CSS modules

CSS what?

For a quick breakdown on what CSS modules are, check out Glen Maddern's post which summarizes pretty well.

How they're used here

CSS modules allow for module-scoped styling for components. This is done by requireing the styles file and allowing the Webpack CSS loader to process the file as a module. Since there are some styles that need to remain global (mainly webfonts and styles for 3rd party components), we selectively use the CSS module loader through a naming convention of .module.less for modules vs simply .less for a non-CSS-module Webpack loader chain.

Whenever a .module.less file is required, it will be passed through the CSS module loader and have all it's class names transformed and exported. CSS modules also have a mechanism for extending and sharing class names across files through the composes keyword. Any file that is referenced by a compose will also be processed as a CSS module, regardless of file extension. In this way, we can use a normal .less file in a compose and gain the benefit of scoped, shared style classes while still letting the styles be used in a more traditional context as necessary (like being referenced though a LESS extend which would break if class names were transformed). In the following example, coolText.less will be processed and have a scoped form of neatStyle generated (something like coolText_neatStyle__3woeh) which will be paired with the scoped form of awesomeClass in the CSS module export list.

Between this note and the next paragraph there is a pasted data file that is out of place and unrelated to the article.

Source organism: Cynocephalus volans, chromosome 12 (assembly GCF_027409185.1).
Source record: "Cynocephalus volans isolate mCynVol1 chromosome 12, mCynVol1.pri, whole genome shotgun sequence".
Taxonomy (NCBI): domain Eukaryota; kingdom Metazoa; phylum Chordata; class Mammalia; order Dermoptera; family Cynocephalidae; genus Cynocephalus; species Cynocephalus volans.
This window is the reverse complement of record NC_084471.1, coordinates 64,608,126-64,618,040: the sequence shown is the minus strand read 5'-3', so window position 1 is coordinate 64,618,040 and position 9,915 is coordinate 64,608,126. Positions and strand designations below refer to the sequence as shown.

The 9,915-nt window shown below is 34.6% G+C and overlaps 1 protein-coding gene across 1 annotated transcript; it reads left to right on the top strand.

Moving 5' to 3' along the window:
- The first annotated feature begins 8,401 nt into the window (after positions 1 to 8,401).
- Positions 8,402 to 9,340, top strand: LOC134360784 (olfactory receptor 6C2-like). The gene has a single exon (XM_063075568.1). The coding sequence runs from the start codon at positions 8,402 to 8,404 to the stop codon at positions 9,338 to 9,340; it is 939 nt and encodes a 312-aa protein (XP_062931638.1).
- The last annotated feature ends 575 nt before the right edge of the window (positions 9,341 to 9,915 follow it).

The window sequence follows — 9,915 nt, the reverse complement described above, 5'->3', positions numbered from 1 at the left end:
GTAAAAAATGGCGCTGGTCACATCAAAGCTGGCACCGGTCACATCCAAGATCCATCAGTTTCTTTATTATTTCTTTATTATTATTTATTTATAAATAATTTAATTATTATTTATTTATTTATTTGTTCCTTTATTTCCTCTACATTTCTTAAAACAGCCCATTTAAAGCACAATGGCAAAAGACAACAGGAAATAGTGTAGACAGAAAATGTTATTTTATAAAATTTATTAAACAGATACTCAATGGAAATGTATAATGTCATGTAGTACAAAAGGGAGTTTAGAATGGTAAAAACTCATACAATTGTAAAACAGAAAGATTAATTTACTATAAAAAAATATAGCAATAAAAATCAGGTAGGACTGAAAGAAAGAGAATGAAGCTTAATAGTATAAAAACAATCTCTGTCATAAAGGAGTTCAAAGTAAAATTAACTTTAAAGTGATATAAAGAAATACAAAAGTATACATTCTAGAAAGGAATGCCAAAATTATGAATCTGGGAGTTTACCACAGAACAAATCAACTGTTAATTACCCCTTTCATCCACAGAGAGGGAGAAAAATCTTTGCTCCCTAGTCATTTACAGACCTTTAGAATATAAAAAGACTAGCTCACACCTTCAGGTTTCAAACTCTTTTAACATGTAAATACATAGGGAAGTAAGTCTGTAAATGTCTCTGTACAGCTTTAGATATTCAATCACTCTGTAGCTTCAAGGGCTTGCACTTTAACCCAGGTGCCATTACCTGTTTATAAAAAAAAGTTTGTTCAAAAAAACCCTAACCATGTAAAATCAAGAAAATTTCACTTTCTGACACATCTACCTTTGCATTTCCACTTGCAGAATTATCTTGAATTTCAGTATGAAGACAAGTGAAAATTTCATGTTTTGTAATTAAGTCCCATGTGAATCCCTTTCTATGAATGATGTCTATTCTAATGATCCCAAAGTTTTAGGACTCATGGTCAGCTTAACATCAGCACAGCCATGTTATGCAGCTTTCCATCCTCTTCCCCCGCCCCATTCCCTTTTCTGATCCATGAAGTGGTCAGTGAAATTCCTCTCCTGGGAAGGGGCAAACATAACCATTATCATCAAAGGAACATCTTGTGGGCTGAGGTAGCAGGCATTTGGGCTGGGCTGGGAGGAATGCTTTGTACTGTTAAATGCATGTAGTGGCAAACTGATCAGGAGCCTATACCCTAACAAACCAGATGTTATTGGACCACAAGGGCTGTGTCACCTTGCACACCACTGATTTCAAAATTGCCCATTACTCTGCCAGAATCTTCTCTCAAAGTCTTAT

.awesomeClass {
  composes: neatStyle from '../coolText.less'
}

In general, all of the components will have a .module.less as the styles are required from within the JavaScript of the component. The files under /styles/core are a slightly mixed bag as they aren't generally required individually from a JavaScript file (excepting main.less). The files in /core marked as modules don't use any module-incompatible LESS syntax features and are intended to be used as single-responsibility modules solely through the composes keyword from other .module.less files. The plain .less files can be used through composes, but for one reason or another require the ability to be used in a global context in addition to a scoped context and therefore cannot be exclusively loaded by the Webpack CSS module loader.

Concerning classnames

When creating names for classes in a CSS module, it's good to keep in mind the final use for the file. If one is going to be requireing the file for inclusion in a JavaScript module, then a good practice is to keep all the names camelCase in order to ease addressing them in React/JSX components. For example,

.classOne {
  color: #BADA55;
}
.class-two {
  color: #C0FFEE;
}

In order to use these class names in JSX it would look something like this:

<div className={styles.classOne}>One</div>
<div className={styles['class-two']}>Two</div>

where the first is less cumbersome.

If the module that you're creating will be a single-responsibility module (like typography or layout) and will only ever have it's class names referenced by external composes from other modules, then the advantage of the JSX syntax simplicity isn't present. If there's some reason to not use camelCase (e.g. legacy code or third party dependency) then it may make more sense to use another naming scheme. In general, for consistency, default to camelCase when possible.